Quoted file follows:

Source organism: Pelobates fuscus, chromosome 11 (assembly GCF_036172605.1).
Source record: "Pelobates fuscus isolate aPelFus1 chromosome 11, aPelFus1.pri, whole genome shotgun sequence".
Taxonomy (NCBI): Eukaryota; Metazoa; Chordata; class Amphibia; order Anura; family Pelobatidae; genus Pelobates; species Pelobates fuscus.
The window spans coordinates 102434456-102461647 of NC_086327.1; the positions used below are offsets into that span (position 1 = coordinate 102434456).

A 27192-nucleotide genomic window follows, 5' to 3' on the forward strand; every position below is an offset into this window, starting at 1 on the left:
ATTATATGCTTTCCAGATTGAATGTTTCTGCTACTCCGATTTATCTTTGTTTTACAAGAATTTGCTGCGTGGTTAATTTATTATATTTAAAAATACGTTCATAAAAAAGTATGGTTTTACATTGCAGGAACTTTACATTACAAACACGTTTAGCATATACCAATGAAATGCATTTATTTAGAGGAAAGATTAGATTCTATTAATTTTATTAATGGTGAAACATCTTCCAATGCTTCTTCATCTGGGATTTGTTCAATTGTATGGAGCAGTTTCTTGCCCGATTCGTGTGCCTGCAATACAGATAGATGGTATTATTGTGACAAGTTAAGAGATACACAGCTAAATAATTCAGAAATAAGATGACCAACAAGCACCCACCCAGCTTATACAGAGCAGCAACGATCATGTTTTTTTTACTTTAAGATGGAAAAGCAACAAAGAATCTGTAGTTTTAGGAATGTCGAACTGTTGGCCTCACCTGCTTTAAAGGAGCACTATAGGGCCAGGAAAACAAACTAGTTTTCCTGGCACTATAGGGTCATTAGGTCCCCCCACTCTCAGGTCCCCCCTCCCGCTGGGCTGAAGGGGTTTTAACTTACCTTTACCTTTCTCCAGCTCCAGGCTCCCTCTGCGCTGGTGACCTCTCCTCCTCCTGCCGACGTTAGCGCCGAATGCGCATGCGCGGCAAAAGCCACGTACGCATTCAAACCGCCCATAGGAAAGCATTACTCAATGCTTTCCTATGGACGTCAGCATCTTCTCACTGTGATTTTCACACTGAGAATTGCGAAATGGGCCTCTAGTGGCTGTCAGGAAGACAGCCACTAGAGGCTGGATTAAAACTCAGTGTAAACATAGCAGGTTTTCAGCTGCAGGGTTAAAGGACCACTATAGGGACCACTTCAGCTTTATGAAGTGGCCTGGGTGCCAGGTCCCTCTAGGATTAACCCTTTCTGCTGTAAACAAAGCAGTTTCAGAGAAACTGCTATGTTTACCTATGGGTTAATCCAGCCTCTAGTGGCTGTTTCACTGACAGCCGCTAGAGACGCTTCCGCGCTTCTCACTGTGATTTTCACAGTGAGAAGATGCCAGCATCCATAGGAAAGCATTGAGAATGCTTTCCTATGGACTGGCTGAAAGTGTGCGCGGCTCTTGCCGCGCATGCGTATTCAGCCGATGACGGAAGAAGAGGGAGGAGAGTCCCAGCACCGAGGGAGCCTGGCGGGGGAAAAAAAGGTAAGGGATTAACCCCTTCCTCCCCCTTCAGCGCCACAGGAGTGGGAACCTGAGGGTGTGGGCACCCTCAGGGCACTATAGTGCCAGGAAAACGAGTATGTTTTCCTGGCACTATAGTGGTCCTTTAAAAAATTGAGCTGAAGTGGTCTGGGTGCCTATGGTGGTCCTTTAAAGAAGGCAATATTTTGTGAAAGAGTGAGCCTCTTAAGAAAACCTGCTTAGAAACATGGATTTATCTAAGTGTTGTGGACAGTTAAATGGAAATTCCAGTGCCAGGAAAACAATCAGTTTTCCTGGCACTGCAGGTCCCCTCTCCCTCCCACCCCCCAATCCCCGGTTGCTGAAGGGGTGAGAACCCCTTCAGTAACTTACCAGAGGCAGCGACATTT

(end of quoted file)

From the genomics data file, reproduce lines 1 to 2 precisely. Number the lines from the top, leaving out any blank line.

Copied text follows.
Source organism: Pelobates fuscus, chromosome 11 (assembly GCF_036172605.1).
Source record: "Pelobates fuscus isolate aPelFus1 chromosome 11, aPelFus1.pri, whole genome shotgun sequence".